Faculty, students and staff at the University of Pittsburgh Graduate School of Public Health are paying particularly close attention to cancer and working to enhance interdisciplinary collaborations to fight the disease.
Each of Pitt Public Health’s seven departments employs its own critical lens for exploring how to prevent disease and promote population health. Whether learning from colleagues with diverse expertise, expanding our depth of knowledge, or exploring avenues for interdisciplinary collaboration, we constantly seek creative solutions to complex public health issues. Since 2009, the One Book, One Community (OBOC) program has encouraged interdisciplinary collaborations across the school about just such challenges. The 2017 – 18 OBOC book selection, The Emperor of All Maladies: A Biography of Cancer, takes one important concept of health — cancer — and examines its evolution from a variety of perspectives: patient, surgeon, chemotherapist, molecular biologist, and public health official.
The primary OBOC component, a school-wide “communal read”, is facilitated by introducing the selection at the new student orientation, sharing information on the school webpage, encouraging core course instructors to integrate associated readings and hosting an annual main event that convenes students, faculty and staff for a presentation and discussion. In addition, alumni, families, and friends are also invited to get involved and read along.
This year’s main OBOC event, held in November, was a panel discussion highlighting ongoing Pitt Public Health cancer research and the need for multiple approaches in order to effectively improve health at the local, national, and international scales. Dr. Patricia L. Opresko, associate professor in the department of environmental and occupational health, shared her work addressing genomic alterations that hasten the progression to cancer. Dr. Jian-Min Yuan, professor in the department of epidemiology and the holder of the Arnold Palmer Endowed Chair in Cancer Prevention, addressed his work on the role of dietary atoxin and retinol in the risk and protection of liver cancer. Dr. Patricia I. Documét, associate professor in the department of behavioral and community health sciences, discussed the results of her feasibility study using a group visit as an innovative method for cancer screening among Latinas. Finally, Dr. Lindsay M. Sabik, associate professor in the department of health policy and management, shared recent work investigating the role of Medicaid policy in breast and cervical cancer screenings for low-income women and disparities in screening and outcomes.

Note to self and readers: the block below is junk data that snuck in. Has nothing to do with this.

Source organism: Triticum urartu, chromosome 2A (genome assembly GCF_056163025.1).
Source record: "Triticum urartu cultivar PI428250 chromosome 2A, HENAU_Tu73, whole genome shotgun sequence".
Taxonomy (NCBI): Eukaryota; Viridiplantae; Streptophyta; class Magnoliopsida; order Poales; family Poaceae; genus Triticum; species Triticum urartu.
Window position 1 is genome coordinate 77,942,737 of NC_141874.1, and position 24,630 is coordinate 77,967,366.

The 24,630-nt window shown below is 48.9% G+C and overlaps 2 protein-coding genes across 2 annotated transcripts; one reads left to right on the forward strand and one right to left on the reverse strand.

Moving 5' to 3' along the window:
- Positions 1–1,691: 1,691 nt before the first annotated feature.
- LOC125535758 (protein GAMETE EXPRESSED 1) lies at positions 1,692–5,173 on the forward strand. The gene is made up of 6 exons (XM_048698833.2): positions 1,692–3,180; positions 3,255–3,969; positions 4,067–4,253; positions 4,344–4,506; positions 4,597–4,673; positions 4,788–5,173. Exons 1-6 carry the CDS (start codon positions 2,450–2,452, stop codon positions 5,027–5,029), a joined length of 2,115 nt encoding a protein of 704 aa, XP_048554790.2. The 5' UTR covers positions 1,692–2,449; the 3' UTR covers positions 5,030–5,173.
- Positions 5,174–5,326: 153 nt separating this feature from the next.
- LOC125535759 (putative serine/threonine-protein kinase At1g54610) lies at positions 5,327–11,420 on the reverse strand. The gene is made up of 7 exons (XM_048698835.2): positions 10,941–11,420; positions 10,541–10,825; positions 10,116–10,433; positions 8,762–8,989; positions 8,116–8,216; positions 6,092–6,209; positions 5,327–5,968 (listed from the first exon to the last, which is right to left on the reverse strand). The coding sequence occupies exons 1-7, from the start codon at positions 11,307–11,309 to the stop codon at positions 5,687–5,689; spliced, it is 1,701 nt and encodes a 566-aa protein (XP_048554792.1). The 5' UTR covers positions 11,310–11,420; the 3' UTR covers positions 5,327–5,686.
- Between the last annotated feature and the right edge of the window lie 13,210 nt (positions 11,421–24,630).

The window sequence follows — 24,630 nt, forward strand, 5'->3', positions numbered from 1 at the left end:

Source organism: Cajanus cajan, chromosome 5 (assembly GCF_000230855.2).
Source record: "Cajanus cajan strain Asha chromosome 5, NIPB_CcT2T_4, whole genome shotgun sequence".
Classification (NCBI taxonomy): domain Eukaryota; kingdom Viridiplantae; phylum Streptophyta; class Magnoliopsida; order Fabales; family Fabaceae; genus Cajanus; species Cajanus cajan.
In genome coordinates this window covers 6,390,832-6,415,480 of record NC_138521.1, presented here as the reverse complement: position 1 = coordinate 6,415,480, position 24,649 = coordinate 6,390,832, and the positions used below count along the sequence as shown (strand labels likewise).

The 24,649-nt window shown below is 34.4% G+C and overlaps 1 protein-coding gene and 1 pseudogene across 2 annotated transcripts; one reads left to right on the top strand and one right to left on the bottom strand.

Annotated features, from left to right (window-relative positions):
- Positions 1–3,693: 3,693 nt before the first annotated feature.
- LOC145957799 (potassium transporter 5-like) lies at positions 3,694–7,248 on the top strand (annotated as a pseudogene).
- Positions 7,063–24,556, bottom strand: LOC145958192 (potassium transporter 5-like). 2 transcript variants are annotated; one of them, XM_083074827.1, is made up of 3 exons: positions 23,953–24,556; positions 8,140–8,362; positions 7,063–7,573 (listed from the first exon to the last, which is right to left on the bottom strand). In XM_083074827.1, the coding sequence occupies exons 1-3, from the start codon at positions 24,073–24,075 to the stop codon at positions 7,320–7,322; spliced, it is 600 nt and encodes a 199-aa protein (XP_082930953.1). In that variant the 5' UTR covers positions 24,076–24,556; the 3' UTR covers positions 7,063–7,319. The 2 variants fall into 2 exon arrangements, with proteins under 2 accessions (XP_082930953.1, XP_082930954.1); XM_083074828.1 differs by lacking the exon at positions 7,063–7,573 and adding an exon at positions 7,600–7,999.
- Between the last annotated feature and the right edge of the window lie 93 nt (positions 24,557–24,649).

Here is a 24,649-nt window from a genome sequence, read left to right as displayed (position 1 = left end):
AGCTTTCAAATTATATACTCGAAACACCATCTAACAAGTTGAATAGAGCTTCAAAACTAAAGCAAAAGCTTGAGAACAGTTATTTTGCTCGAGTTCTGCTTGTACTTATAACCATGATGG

Additional OBOC events this year include screenings of the PBS Cancer: The Emperor of All Maladies documentary series, a talk by Ms. Theresa Brown (author, former oncology nurse and breast cancer patient) and two OBOC community action components. The school is also soliciting donations for the UPMC Hillman Cancer Care Carts including comfort care items given free of charge to patients receiving treatment. Pitt Public Health raised awareness through a “Colors of Support” display in our ground floor lobby. The display illustrated our community’s commitment to Cancer awareness and activism by displaying race related memorabilia collected from faculty, students and staff.
The OBOC program has become a signature Pitt Public Health program and is an example of a successful school-wide initiative to encourage interdisciplinary collaborations through reading.
Specifics of this year’s program will be shared as a poster presentation at the ASPPH Annual Meeting on Thursday, March 8 from 5:30 – 7:00 p.m.